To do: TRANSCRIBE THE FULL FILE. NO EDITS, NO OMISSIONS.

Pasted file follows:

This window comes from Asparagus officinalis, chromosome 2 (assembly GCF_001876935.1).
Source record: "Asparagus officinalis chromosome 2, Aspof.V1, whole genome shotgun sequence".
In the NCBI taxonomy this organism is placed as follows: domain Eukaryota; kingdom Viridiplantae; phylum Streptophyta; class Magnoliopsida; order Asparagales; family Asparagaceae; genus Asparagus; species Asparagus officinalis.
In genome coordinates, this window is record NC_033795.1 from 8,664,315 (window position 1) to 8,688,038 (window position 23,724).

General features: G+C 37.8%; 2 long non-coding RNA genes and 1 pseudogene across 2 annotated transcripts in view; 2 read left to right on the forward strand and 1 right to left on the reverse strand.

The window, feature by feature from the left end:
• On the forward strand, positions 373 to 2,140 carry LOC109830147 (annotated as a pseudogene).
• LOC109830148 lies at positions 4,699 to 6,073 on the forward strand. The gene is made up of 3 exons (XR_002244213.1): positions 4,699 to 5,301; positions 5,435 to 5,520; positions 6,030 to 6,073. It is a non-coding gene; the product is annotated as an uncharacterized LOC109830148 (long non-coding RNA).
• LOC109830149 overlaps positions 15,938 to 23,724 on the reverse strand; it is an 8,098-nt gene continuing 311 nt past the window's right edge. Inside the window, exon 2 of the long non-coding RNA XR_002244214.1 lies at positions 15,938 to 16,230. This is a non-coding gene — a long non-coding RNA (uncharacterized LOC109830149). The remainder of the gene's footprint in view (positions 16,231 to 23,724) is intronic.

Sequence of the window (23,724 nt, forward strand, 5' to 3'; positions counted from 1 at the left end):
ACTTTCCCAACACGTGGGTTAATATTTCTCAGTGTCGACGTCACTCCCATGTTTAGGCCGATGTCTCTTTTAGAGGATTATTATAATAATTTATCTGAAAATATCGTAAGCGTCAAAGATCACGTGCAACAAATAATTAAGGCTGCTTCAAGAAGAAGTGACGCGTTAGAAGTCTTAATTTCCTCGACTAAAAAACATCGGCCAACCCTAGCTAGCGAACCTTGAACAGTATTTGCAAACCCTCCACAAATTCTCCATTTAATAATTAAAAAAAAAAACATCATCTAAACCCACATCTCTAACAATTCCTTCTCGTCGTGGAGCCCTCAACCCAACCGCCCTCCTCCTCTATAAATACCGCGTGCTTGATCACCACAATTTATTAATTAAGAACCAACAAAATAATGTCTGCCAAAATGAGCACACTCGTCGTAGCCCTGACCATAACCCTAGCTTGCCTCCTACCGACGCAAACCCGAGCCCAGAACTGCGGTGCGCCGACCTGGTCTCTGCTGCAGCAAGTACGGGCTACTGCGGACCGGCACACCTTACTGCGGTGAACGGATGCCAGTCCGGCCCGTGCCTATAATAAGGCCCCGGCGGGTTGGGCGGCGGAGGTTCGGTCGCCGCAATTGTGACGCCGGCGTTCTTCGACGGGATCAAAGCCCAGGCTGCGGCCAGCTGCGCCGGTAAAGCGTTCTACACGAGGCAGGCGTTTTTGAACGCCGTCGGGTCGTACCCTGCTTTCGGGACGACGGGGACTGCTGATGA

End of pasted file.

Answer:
This window comes from Asparagus officinalis, chromosome 2 (assembly GCF_001876935.1).
Source record: "Asparagus officinalis chromosome 2, Aspof.V1, whole genome shotgun sequence".
In the NCBI taxonomy this organism is placed as follows: domain Eukaryota; kingdom Viridiplantae; phylum Streptophyta; class Magnoliopsida; order Asparagales; family Asparagaceae; genus Asparagus; species Asparagus officinalis.
In genome coordinates, this window is record NC_033795.1 from 8,664,315 (window position 1) to 8,688,038 (window position 23,724).

General features: G+C 37.8%; 2 long non-coding RNA genes and 1 pseudogene across 2 annotated transcripts in view; 2 read left to right on the forward strand and 1 right to left on the reverse strand.

The window, feature by feature from the left end:
• On the forward strand, positions 373 to 2,140 carry LOC109830147 (annotated as a pseudogene).
• LOC109830148 lies at positions 4,699 to 6,073 on the forward strand. The gene is made up of 3 exons (XR_002244213.1): positions 4,699 to 5,301; positions 5,435 to 5,520; positions 6,030 to 6,073. It is a non-coding gene; the product is annotated as an uncharacterized LOC109830148 (long non-coding RNA).
• LOC109830149 overlaps positions 15,938 to 23,724 on the reverse strand; it is an 8,098-nt gene continuing 311 nt past the window's right edge. Inside the window, exon 2 of the long non-coding RNA XR_002244214.1 lies at positions 15,938 to 16,230. This is a non-coding gene — a long non-coding RNA (uncharacterized LOC109830149). The remainder of the gene's footprint in view (positions 16,231 to 23,724) is intronic.

Sequence of the window (23,724 nt, forward strand, 5' to 3'; positions counted from 1 at the left end):
ACTTTCCCAACACGTGGGTTAATATTTCTCAGTGTCGACGTCACTCCCATGTTTAGGCCGATGTCTCTTTTAGAGGATTATTATAATAATTTATCTGAAAATATCGTAAGCGTCAAAGATCACGTGCAACAAATAATTAAGGCTGCTTCAAGAAGAAGTGACGCGTTAGAAGTCTTAATTTCCTCGACTAAAAAACATCGGCCAACCCTAGCTAGCGAACCTTGAACAGTATTTGCAAACCCTCCACAAATTCTCCATTTAATAATTAAAAAAAAAAACATCATCTAAACCCACATCTCTAACAATTCCTTCTCGTCGTGGAGCCCTCAACCCAACCGCCCTCCTCCTCTATAAATACCGCGTGCTTGATCACCACAATTTATTAATTAAGAACCAACAAAATAATGTCTGCCAAAATGAGCACACTCGTCGTAGCCCTGACCATAACCCTAGCTTGCCTCCTACCGACGCAAACCCGAGCCCAGAACTGCGGTGCGCCGACCTGGTCTCTGCTGCAGCAAGTACGGGCTACTGCGGACCGGCACACCTTACTGCGGTGAACGGATGCCAGTCCGGCCCGTGCCTATAATAAGGCCCCGGCGGGTTGGGCGGCGGAGGTTCGGTCGCCGCAATTGTGACGCCGGCGTTCTTCGACGGGATCAAAGCCCAGGCTGCGGCCAGCTGCGCCGGTAAAGCGTTCTACACGAGGCAGGCGTTTTTGAACGCCGTCGGGTCGTACCCTGCTTTCGGGACGACGGGGACTGCTGATGA